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Marie Côté

Marie Côté

Les attrape-vents, 2008-09

Porcelain and maple

Installation of five sculptures

Photos: Guy L’Heureux

Marie Côté

Le puits du ciel (The Crater of the Sky), 2016

Porcelain, pigments blues, glaze

14.4” dia x 5.5” high (36.5 cm x 14 cm)

Marie Côté

Dawson, la géographie d’un territoire, 2016-2018

4 bowls in porcelain and fired clay collected in Dawson City, wood, mirror and glass

8.2" x 36.4" x 8.2" (20.5 x 91 x 20.5 cm)

Marie Côté

Claims, 2016-2018

Collection of 42 drawings on paper and mining map using clay and gold collected in Dawson City

Each drawing : 7.2" x 11.4" (18 x 28.5 cm)

Marie Côté


Porcelain, hide, sinew

14.4" dia. x 2.3" high (36 cm x 5.8 cm)

Marie Côté

La sédimentation d’un dessin (The Sedimentation of a Drawing), 2021

Raw clay from Saint-Hyacinthe on paper, porcelain (leaves), wood furniture

78.4” x 14.4” x 44.8” (196 cm x 36 cm x 112 cm)

Marie Côté

Bol chantant (Singing Bowl), 2019-21

Bol chantant and chunks of fired clay made with clay collected on the Rang of Saint-Hyacinthe (Quebec)

Marie Côté

Les vents, la colonne (The Winds, The Column), 2005


34" x 10.4" dia. (85 x 26 cm)

Marie Côté’s artistic practice is divided into both pottery and sculpture – both feeding her imagination where the hollow becomes a container of stories ripe for the telling. Stating, “the source of any form is a void – like a pot needing to be filled,” her work seeks to reveal the complex experience that links an object to space. While the importance of centering and forming shape is transferred to her sculpture,

the artist draws our attention to the play of light and shadow, of visual perceptions, and more recently, to the immateriality of interior spaces where sounds resonate.


When you put your ear to a seashell and feel that you can hear the surf of the ocean, you are essentially experiencing a miniature soundscape. Sounds can evoke an entire landscape as our imagination enriches this encounter with images, smells, other sounds and memories mined from our personal libraries of experience. Côté’s soundscape installations evoke poetic and abstract imagery of a specific place and time.

Whether capturing the wind by sculpting maps of its currents, viewing a horizon line painted while in the Arctic, or hearing the sounds of the North, Côtés monumentally expansive works speak of large open natural spaces. While her sound installations recreate the sonority of a given space, her two-dimensional works also carry a lyrical, almost musical quality.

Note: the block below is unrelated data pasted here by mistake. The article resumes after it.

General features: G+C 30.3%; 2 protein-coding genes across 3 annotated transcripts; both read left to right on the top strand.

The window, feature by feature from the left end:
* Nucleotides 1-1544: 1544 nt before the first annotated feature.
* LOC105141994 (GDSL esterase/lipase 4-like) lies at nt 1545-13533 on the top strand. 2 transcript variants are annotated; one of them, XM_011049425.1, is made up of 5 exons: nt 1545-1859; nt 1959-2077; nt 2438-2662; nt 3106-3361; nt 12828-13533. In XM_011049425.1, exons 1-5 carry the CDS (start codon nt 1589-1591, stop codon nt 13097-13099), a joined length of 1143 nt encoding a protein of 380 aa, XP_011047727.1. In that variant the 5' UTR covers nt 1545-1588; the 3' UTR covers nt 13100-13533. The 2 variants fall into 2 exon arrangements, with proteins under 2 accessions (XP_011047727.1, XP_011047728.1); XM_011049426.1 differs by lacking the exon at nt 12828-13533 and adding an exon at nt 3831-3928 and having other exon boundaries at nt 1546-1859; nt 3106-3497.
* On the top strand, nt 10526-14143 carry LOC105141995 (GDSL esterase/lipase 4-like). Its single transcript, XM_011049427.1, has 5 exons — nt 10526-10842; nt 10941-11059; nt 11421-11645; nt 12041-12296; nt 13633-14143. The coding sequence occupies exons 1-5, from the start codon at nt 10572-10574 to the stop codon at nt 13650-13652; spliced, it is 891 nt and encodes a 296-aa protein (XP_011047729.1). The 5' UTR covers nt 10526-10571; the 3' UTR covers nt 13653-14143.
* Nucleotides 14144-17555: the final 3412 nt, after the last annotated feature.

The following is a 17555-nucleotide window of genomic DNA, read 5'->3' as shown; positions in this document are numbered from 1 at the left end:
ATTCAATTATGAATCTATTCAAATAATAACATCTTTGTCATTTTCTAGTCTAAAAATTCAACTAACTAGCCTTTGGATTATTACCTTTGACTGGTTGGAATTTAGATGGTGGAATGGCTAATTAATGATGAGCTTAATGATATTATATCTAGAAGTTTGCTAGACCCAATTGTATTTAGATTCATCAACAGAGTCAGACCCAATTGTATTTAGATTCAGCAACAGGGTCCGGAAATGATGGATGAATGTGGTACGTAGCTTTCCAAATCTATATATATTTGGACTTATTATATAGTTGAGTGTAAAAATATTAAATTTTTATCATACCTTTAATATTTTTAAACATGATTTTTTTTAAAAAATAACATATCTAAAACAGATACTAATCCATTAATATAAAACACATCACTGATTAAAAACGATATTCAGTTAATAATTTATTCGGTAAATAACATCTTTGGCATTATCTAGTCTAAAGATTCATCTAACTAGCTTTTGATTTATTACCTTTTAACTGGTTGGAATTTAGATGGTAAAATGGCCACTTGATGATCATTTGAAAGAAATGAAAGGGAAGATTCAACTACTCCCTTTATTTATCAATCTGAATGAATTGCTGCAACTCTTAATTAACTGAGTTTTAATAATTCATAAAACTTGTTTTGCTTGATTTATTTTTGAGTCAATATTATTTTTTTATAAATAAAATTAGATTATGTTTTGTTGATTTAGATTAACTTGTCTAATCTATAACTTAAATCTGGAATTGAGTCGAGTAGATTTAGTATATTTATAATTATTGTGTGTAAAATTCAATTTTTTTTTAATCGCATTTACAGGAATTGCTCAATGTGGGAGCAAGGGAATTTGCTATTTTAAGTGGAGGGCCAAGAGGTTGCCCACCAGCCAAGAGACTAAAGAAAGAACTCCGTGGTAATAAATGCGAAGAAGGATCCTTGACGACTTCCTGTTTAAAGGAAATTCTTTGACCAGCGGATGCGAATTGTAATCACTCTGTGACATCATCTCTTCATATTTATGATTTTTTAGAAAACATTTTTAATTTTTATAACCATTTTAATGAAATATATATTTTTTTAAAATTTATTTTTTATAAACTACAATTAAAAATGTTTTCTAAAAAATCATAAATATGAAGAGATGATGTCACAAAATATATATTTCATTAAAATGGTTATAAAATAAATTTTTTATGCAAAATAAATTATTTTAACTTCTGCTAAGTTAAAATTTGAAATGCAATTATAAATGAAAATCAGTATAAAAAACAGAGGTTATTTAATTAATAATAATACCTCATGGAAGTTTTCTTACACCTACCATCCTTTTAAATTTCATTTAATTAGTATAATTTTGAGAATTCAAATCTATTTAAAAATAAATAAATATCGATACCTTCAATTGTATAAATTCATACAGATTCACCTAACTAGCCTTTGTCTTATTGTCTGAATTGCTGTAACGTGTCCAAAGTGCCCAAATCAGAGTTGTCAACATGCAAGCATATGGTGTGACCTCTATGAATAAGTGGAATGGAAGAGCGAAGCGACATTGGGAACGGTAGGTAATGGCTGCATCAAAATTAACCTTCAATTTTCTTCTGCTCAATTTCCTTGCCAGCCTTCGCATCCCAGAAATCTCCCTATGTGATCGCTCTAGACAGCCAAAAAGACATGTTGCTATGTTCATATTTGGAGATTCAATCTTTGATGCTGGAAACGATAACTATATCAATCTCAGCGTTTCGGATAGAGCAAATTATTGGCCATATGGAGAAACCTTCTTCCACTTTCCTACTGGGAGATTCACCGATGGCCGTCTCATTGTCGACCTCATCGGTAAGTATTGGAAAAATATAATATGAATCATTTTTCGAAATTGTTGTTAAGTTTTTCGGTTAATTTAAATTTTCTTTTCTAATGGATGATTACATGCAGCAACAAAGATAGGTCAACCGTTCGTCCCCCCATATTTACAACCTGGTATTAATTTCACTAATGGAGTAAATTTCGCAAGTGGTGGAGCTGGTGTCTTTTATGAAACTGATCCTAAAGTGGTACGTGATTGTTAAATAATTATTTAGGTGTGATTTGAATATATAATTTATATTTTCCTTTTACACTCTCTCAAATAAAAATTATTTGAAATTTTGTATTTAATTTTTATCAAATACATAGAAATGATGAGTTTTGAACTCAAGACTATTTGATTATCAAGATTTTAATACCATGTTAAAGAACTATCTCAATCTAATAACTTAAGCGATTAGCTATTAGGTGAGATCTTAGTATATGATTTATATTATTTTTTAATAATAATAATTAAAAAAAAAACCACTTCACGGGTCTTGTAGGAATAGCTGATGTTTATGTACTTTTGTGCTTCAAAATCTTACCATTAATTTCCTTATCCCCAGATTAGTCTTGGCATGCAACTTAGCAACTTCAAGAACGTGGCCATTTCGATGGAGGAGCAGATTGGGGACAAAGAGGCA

Montreal artist Marie A. Côté attended the Winter and Summer Studies Program in Ceramics at the Banff Centre School of Fine Arts (1980-82), received a Bachelor’s degree in Fine Arts from Concordia University (1985) and received further training at Liverpool Polytechnics in England. She has been the subject of three documentaries; Chante ma passion by Medhi Benboubakeur, presented at the Festival international d’art, FIFA and Les escales improbables de Montréal, L’art du deuxième usage by Teridan Productions and L’art du contenant/contenu by Raphaëlle Rousseau.

She has exhibited her work regularly since 1986 including solo exhibitions at Myrtle Street Gallery in Liverpool, and Nuha Al-Ali Gallery in Syria and Galerie Lilian Rodriguez in Montreal. Her collaborative multi-disciplinary works have been presented at Galerie Oboro, and have been part of Elektra festival international d’arts numériques, the Upart Festival in Toronto and others. Galerie Lilian Rodriguez has represented her works at the Toronto International Art Fair and she has been part of numerous group exhibitions in France and throughout Quebec. These include exhibitions at Art Mûr, Galerie Circa, Centre de céramique Bonsecours, 8e Biennale nationale de céramique de Trois-Rivières, Musée d’art contemporain de Montréal, Biennale de céramique contemporaine de Châteauroux (France) and SOFA-Chicago.

Her works are included in many public art collections, including the Musée d’art contemporain de Montréal, Canada Council Art Bank, Musée national des beaux-arts du Québec, Gardiner Museum, Loto-Québec Collection, Canadian Clay and Glass Gallery, Daniel Weetaluktuk Memorial Museum and Cultural Transmission Centre collection, in Inukjuak, as well as in many private collections.

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